Long time no hear! I hope you are doing well. Thanks for stopping by and sharing your thoughts on this issue.

You mentioned "attempts to manufacture rights where they do not exist in support of certain political interests." I'm not sure what you mean by this.

There are loving, committed same-sex couples raising children in our society. This is a reality. And for the people involved and their loved ones, it's an authentic reality. Such couples are contributing members of our society in exactly the same way as their neighbors who are a loving, committed opposite-sex couple raising children. How do you justify the state conferring certain rights and benefits on one of these couples but not the other?

Is one couple "manufacturing" certain rights and benefits and the other not? And what's the "certain political interest" being served here? My sense is that you think that legitimizing same-sex relationships and families by granting same-sex couples civil marriage rights is serving the "political interest" of the gay community or the "gay agenda." But, actually, do not the children of same-sex couples benefit from the civil marriage rights and benefits granted to their parents? Does not society (the "common good") benefit when all families are equally supported?

And could not it be argued that the decision to not grant civil marriage rights to same-sex couples is itself serving a "certain political interest"? Perhaps it's a "political interest" that wants society to follow its (generally) religious-based views that homosexuality is depraved and sinful and therefore should not be encouraged or legitimized in any way?

And don't you think that those supportive of denying civil marriage rights to same-sex couples should have the courage and decency to "lay their cards on the table," so to speak, with regards to how they view and understand homosexuality and same-sex relationships?

I mean, when you state "I'm all for recognizing authentic human rights and defending them when necessary," what's the underlying, unspoken beliefs about homosexuality and same-sex relationships? And why are you holding back in speaking what, I assume, you believe to be true about such realities? If these beliefs support your case, why not just get them out there in an upfront and honest way?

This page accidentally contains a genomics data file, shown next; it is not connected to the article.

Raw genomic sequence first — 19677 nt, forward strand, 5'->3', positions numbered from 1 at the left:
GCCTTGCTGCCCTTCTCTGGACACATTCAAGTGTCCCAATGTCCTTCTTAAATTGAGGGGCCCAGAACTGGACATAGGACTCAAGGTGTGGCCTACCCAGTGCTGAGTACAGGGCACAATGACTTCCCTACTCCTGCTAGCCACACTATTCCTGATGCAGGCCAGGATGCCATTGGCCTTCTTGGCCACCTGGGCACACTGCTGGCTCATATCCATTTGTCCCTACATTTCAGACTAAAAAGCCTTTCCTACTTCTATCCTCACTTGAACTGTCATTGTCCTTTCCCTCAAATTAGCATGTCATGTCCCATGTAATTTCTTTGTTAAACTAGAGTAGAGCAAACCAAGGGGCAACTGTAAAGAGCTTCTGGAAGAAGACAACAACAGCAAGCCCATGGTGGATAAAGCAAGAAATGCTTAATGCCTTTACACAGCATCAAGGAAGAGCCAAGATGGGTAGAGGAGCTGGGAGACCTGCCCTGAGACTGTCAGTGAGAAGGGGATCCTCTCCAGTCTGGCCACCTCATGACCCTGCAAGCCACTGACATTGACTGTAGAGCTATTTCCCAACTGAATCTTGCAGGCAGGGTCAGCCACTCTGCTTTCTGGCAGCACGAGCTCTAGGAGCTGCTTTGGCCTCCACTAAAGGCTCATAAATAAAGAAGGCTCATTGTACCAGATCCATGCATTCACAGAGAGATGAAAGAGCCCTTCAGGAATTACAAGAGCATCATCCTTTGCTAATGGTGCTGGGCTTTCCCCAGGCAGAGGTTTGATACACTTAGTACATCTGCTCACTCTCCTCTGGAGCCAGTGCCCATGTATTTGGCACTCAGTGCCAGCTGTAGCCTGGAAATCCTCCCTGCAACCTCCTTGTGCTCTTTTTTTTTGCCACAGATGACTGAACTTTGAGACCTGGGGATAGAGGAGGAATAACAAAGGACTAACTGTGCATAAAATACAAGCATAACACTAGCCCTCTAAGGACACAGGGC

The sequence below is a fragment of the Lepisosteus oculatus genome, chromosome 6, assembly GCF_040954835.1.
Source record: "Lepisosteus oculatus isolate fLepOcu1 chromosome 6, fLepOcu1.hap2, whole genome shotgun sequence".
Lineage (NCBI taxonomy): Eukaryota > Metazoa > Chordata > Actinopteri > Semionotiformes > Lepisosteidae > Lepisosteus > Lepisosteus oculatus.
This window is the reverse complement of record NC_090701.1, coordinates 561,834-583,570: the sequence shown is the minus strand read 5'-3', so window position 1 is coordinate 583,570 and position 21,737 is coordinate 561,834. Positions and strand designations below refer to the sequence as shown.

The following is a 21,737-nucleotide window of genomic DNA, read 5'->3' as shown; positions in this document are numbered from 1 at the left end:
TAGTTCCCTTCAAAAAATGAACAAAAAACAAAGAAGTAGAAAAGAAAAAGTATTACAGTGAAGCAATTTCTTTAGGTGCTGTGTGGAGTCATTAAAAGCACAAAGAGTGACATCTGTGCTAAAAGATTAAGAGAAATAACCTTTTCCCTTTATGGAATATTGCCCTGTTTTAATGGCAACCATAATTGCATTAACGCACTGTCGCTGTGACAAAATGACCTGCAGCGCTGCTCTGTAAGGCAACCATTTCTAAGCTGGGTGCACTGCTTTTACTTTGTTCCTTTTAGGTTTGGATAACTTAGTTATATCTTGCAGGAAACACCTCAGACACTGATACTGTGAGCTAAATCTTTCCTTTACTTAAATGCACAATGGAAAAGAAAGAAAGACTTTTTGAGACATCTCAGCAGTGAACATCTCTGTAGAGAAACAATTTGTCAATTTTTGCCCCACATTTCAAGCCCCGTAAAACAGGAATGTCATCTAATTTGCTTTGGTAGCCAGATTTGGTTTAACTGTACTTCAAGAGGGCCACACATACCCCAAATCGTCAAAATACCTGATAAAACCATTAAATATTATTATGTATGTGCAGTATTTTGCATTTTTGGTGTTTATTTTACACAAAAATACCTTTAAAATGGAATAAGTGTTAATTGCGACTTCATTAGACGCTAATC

Finally, you say that "advocating for the right to same-sex marriage could mean limiting human rights in an unintended way: It would mean giving the state power to modify an institution that existed prior to itself." Are you referring to marriage as a sacrament here, i.e. to Holy Matrimony? I can assure you all types of marriages existed before the Roman Catholic Church declared marriage a sacrament. Also, this issue isn't about matrimony as defined and understood by the Roman Catholic Church. It's about civil marriage rights to same-sex couples -- many of whom are raising families.

I fail to see how granting such rights and benefits to same-sex couples and families would limit the civil or human rights of others.



Clayton said...


You've surfaced some great questions that help to expose some of the assumptions that are present in the current debate.

Look forward to distilling the discussion to the essential issues when time allows.

Just briefly, on the right to privacy thing: